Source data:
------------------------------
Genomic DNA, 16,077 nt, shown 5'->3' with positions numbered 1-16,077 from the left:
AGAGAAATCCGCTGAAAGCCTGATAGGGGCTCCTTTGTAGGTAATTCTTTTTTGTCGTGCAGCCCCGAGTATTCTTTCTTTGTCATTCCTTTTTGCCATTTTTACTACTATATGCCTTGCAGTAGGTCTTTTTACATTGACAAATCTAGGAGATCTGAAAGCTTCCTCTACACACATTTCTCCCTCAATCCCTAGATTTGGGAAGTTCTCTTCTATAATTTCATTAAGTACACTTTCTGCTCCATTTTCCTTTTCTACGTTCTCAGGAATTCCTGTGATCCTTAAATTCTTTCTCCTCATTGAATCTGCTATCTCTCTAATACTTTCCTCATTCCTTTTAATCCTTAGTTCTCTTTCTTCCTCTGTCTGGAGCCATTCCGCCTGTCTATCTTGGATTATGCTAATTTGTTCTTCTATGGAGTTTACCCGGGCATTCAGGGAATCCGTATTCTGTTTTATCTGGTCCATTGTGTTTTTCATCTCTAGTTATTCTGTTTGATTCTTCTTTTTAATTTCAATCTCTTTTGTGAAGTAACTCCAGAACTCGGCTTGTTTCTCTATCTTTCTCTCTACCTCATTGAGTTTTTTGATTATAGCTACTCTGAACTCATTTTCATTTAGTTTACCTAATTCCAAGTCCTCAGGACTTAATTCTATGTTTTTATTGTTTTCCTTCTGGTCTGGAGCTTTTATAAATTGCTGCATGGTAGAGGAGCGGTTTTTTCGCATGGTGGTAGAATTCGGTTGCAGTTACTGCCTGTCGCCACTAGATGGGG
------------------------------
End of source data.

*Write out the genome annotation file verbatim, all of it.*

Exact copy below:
Genomic DNA, 16,077 nt, shown 5'->3' with positions numbered 1-16,077 from the left:
AGAGAAATCCGCTGAAAGCCTGATAGGGGCTCCTTTGTAGGTAATTCTTTTTTGTCGTGCAGCCCCGAGTATTCTTTCTTTGTCATTCCTTTTTGCCATTTTTACTACTATATGCCTTGCAGTAGGTCTTTTTACATTGACAAATCTAGGAGATCTGAAAGCTTCCTCTACACACATTTCTCCCTCAATCCCTAGATTTGGGAAGTTCTCTTCTATAATTTCATTAAGTACACTTTCTGCTCCATTTTCCTTTTCTACGTTCTCAGGAATTCCTGTGATCCTTAAATTCTTTCTCCTCATTGAATCTGCTATCTCTCTAATACTTTCCTCATTCCTTTTAATCCTTAGTTCTCTTTCTTCCTCTGTCTGGAGCCATTCCGCCTGTCTATCTTGGATTATGCTAATTTGTTCTTCTATGGAGTTTACCCGGGCATTCAGGGAATCCGTATTCTGTTTTATCTGGTCCATTGTGTTTTTCATCTCTAGTTATTCTGTTTGATTCTTCTTTTTAATTTCAATCTCTTTTGTGAAGTAACTCCAGAACTCGGCTTGTTTCTCTATCTTTCTCTCTACCTCATTGAGTTTTTTGATTATAGCTACTCTGAACTCATTTTCATTTAGTTTACCTAATTCCAAGTCCTCAGGACTTAATTCTATGTTTTTATTGTTTTCCTTCTGGTCTGGAGCTTTTATAAATTGCTGCATGGTAGAGGAGCGGTTTTTTCGCATGGTGGTAGAATTCGGTTGCAGTTACTGCCTGTCGCCACTAGATGGGG